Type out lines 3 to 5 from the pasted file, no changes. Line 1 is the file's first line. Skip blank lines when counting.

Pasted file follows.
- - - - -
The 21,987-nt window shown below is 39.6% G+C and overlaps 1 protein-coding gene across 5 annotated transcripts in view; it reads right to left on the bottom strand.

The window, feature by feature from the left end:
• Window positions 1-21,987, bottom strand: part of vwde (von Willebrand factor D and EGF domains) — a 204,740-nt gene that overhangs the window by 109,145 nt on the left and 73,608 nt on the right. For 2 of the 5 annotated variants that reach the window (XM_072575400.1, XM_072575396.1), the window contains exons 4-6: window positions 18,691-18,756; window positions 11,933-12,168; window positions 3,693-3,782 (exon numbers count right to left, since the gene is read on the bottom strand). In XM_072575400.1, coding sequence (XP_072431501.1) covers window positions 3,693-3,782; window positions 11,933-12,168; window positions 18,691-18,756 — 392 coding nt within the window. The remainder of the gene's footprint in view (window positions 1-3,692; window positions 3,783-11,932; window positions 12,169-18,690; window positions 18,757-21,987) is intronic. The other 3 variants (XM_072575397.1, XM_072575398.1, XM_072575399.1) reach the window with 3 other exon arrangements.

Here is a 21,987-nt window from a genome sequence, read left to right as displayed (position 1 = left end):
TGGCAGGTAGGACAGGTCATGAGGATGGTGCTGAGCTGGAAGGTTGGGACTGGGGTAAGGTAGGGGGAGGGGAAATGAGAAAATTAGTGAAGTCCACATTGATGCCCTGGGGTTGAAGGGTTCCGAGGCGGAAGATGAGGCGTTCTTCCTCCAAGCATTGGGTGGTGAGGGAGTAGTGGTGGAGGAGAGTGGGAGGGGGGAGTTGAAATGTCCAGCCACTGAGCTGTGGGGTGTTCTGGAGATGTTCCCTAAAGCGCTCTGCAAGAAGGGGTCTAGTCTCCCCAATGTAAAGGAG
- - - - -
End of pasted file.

• Window positions 1-21,987, bottom strand: part of vwde (von Willebrand factor D and EGF domains) — a 204,740-nt gene that overhangs the window by 109,145 nt on the left and 73,608 nt on the right. For 2 of the 5 annotated variants that reach the window (XM_072575400.1, XM_072575396.1), the window contains exons 4-6: window positions 18,691-18,756; window positions 11,933-12,168; window positions 3,693-3,782 (exon numbers count right to left, since the gene is read on the bottom strand). In XM_072575400.1, coding sequence (XP_072431501.1) covers window positions 3,693-3,782; window positions 11,933-12,168; window positions 18,691-18,756 — 392 coding nt within the window. The remainder of the gene's footprint in view (window positions 1-3,692; window positions 3,783-11,932; window positions 12,169-18,690; window positions 18,757-21,987) is intronic. The other 3 variants (XM_072575397.1, XM_072575398.1, XM_072575399.1) reach the window with 3 other exon arrangements.

Here is a 21,987-nt window from a genome sequence, read left to right as displayed (position 1 = left end):
TGGCAGGTAGGACAGGTCATGAGGATGGTGCTGAGCTGGAAGGTTGGGACTGGGGTAAGGTAGGGGGAGGGGAAATGAGAAAATTAGTGAAGTCCACATTGATGCCCTGGGGTTGAAGGGTTCCGAGGCGGAAGATGAGGCGTTCTTCCTCCAAGCATTGGGTGGTGAGGGAGTAGTGGTGGAGGAGAGTGGGAGGGGGGAGTTGAAATGTCCAGCCACTGAGCTGTGGGGTGTTCTGGAGATGTTCCCTAAAGCGCTCTGCAAGAAGGGGTCTAGTCTCCCCAATGTAAAGGAG